Animal Rescue Craft Guild has received much-needed creations and supplies from knitters around the world
Australia’s wildfires, first sparked in September, continue to burn through the country, killing an estimated half billion animals, but there are still plenty of injured animals who need the world’s help.
Knitters from around the globe have stepped up to aid the animals who have survived the fires but are now facing injuries. According to Reuters, Animal Rescue Craft Guild, a group comprised of Australian crafters who create goods for animals in need year round, has been inundated with new volunteer knitters looking to do their part to help the wildlife affected by Australia’s wildfires.
The volunteer-run group recently put out a call for help, asking sewers, knitters and crocheters to help make supplies desperately need by Australian animal rescues. Those supplies included bat wraps, blankets, joey pouches, koala mittens and more.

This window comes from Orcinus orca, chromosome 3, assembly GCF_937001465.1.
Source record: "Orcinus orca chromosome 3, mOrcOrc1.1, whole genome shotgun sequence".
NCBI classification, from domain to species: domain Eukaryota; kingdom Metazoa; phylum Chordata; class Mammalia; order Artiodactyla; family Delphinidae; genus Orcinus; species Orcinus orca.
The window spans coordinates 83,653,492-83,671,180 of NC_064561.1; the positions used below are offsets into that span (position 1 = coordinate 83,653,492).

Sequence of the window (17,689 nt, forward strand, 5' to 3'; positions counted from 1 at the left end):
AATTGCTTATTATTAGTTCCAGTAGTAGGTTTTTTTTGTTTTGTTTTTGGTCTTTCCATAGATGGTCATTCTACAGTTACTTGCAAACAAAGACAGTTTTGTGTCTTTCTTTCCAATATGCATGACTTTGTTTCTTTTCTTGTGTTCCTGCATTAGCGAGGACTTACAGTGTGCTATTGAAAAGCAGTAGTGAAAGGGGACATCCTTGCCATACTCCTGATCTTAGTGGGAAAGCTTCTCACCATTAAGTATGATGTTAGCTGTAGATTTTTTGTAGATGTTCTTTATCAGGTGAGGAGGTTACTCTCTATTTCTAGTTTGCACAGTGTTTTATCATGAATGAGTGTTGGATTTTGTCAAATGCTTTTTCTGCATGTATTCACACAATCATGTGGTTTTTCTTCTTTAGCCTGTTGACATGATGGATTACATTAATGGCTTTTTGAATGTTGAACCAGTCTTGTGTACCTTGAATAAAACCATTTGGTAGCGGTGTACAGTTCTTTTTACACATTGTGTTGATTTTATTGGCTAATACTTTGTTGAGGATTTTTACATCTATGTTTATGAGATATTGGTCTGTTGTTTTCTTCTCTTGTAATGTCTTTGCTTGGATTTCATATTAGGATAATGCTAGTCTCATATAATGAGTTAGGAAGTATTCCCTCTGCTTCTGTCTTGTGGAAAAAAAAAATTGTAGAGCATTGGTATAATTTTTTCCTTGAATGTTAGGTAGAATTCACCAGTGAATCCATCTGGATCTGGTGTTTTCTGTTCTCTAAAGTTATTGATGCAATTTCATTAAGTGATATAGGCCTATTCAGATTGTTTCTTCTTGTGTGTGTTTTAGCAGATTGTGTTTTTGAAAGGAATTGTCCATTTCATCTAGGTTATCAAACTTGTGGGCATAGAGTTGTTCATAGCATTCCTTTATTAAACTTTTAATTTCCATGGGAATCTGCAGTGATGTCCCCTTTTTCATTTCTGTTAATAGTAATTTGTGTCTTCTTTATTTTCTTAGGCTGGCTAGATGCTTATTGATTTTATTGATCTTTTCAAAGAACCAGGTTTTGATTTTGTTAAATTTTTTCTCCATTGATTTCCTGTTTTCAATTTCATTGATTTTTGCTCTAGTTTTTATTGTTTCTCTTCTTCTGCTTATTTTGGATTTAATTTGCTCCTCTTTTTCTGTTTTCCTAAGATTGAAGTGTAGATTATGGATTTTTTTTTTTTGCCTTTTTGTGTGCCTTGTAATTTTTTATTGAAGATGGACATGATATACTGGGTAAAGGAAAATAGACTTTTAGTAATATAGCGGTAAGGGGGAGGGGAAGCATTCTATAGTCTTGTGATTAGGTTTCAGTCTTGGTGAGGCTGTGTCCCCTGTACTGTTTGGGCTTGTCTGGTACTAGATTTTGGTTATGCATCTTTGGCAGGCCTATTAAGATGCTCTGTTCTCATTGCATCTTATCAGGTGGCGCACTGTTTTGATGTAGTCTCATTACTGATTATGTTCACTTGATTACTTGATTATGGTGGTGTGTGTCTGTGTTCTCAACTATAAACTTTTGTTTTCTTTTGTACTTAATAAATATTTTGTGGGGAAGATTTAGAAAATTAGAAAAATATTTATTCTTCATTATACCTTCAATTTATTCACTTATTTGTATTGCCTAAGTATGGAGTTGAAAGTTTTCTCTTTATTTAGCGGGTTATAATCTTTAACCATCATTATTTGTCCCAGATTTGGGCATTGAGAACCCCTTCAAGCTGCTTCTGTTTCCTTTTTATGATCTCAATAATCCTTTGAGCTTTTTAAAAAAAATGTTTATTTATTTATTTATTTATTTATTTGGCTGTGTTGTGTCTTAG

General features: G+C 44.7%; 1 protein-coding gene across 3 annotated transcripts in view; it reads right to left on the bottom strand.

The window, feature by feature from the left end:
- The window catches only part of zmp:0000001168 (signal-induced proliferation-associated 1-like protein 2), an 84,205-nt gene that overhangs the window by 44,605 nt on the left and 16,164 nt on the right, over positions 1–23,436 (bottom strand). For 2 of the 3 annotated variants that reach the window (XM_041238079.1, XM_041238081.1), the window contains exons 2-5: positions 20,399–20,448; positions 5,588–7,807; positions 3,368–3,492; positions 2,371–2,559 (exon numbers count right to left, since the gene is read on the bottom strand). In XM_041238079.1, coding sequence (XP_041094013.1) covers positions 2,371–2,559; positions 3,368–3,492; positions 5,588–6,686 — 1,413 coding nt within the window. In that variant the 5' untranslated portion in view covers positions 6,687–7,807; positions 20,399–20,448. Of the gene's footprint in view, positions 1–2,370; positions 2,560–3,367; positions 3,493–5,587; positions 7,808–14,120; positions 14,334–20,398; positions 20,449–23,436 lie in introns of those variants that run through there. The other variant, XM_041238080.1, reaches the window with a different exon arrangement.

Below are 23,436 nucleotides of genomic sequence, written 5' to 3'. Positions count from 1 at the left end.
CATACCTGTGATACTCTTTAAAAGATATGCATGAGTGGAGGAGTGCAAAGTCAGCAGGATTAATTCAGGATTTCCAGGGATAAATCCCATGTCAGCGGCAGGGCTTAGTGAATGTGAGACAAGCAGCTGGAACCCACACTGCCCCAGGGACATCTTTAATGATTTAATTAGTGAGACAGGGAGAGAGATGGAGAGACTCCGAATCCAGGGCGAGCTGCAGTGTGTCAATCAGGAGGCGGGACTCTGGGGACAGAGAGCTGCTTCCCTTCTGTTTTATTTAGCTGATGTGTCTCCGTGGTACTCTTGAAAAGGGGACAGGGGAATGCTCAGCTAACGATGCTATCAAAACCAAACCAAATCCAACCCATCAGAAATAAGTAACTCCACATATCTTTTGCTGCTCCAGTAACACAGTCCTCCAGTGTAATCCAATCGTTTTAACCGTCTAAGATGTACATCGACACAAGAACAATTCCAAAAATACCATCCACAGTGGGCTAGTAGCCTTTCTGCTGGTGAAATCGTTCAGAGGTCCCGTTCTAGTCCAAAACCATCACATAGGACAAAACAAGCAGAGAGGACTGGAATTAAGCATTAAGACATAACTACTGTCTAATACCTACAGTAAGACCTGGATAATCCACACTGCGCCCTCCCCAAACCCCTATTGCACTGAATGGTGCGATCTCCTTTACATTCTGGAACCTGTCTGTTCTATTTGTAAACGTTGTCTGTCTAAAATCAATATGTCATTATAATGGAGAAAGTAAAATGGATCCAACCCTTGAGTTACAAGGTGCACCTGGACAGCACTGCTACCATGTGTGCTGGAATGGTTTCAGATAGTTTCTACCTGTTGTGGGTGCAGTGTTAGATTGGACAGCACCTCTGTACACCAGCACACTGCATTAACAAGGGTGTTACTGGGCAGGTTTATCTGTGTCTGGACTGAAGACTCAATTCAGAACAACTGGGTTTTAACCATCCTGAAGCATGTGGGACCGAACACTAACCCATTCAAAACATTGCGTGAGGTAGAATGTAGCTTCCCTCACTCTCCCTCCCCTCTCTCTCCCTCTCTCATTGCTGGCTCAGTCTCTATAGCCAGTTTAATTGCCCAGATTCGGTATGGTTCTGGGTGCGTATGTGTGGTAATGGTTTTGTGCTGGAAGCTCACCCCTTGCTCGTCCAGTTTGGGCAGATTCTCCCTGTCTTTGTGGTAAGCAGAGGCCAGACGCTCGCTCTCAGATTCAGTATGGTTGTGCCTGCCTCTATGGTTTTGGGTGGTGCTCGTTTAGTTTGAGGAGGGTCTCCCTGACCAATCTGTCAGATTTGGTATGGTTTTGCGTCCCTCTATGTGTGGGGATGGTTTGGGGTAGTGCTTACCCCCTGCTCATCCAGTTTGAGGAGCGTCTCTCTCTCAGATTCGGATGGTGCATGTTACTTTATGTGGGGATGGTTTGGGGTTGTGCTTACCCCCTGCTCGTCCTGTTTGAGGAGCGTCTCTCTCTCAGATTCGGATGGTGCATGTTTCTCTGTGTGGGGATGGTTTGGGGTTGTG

The response to this request was enthusiastic and international. Reuters said Animal Rescue Craft Guild received creations and donations from the United States, Germany, Hong Kong, France and more.
According to the Animal Rescue Craft Guild’s Facebook page, the group, which is in constant contact with wildlife rescues to access their needs, is currently looking for joey pouches, animal beds, possum boxes and more to help aid animals injured in the wildfires. They have received enough koala mittens and bat wraps with pillows for now.
For those who would like to contribute, the Animal Rescue Craft Guild provides patterns and tips for the animal rescue crafts needed and also has a updated list of the crafts they need on their Facebook page.
Those who don’t know how to knit or sew can still help the group with a financial donation, which helps Animal Rescue Craft Guild cover supply and postage expenses.
To learn more about how you can help the knitters trying to save Australia’s koalas one mitten at a time, visit Animal Rescue Craft Guild’s Facebook page. And find even more ways to help those affected by the wildfires, here.